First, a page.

HUNTINGTON, W.Va. - Tavian Dunn-Martin was feeling it Friday night - maybe a little too much, in fact.
However, the biggest play turned in by Huntington's sensational sophomore shooter might have been his deft passing and not his uncanny marksmanship.
Dunn-Martin drove the lane and slipped a pass to Arick Nicks for a layup with 38 seconds left, giving the host Highlanders a thrilling 69-68 victory over Capital in a matchup of unbeaten and top-ranked Class AAA teams.
The inside-outside combination of the 6-foot-4 Nicks (33 points, 13 rebounds) and the shifty, 5-7 Dunn-Martin (25 points, three steals, 7 of 13 on 3-pointers) eventually brought the No. 2 Highlanders back from first-half deficits as large as 12 points.
Capital (5-1), the No. 3 team in AAA, led virtually the entire way, but lost the advantage twice in the final 1:11 as first Dunn-Martin, then Nicks hit crucial baskets.
"I was feeling the shots,'' said Dunn-Martin, "and I was making them, so I just kept shooting.''
He swished three straight 3s in the final quarter, the last one from the right corner off an inbound play with a defender in his face, giving the Highlanders a 67-66 edge at the 1:11 mark - their first lead of the night. That one, like most of Dunn-Martin's treys, was a fadeaway shot, and he continually fell to the floor after releasing the ball.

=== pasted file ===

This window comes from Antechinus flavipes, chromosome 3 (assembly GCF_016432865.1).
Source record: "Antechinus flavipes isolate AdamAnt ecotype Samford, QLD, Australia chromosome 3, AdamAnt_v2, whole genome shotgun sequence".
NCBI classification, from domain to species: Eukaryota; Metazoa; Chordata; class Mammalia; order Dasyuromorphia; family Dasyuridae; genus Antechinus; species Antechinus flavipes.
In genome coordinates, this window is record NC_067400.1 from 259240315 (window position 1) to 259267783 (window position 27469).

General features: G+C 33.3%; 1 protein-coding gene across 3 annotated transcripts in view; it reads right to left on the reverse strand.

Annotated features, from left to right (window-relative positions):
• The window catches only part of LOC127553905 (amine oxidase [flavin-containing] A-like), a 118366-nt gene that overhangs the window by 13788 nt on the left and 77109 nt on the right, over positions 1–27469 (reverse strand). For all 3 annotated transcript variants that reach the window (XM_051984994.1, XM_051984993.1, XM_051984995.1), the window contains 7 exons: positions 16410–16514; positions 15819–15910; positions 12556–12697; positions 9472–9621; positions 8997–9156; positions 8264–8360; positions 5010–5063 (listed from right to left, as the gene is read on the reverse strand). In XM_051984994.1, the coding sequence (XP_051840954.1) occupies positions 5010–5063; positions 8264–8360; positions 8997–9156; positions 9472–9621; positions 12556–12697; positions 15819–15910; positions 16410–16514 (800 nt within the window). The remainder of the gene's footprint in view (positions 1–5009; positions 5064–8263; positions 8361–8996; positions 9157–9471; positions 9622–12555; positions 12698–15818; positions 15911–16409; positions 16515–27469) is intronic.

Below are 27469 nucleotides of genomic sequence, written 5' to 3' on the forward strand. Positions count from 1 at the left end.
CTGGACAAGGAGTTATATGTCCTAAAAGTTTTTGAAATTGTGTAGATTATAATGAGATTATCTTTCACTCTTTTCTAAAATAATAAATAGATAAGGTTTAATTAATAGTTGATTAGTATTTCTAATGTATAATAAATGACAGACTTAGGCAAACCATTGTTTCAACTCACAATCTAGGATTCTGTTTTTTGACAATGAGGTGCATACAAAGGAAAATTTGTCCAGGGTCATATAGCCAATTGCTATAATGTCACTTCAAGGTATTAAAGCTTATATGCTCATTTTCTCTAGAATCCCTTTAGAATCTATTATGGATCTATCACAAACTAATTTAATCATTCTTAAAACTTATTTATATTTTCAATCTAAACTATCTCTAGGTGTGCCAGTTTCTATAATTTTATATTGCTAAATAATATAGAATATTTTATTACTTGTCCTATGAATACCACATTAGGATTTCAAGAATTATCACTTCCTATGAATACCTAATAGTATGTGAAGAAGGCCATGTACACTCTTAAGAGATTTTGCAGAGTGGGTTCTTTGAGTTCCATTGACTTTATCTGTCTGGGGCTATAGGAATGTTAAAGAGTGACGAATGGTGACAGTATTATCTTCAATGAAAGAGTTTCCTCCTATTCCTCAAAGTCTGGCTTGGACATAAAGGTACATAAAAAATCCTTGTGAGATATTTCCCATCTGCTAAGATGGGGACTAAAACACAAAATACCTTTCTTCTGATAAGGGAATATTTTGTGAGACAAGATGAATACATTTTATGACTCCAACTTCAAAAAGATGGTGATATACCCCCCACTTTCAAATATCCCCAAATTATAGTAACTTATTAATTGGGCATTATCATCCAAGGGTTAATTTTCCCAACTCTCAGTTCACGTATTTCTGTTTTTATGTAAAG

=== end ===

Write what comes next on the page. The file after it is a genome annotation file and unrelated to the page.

The lead then changed hands one more time, rapid-fire style.
Carrington Morris sank a scooping layup for the Cougars with 48 seconds remaining, and Dunn-Martin quickly put the ball on the floor, weaved through the Capital defense and found Nicks cutting along the baseline for the winning basket.
"We've got a connection,'' Dunn-Martin said. "We just look for each other. I look for him, he looks for me. We get each other the ball. He just happened to be there, so I passed it to him.''
Capital had three more chances after that.
Huntington's Chancelor Wooding deflected a Cougars pass, giving his team the ball to start a fast break. Dunn-Martin, owing to his unconscious shooting, got the ball deep in the left corner and instead of working the clock, hoisted an unnecessary 3 that bounced off the rim.
"That was a mental mistake,'' Dunn-Martin said. "It won't happen again, though. You've just got to play through it.''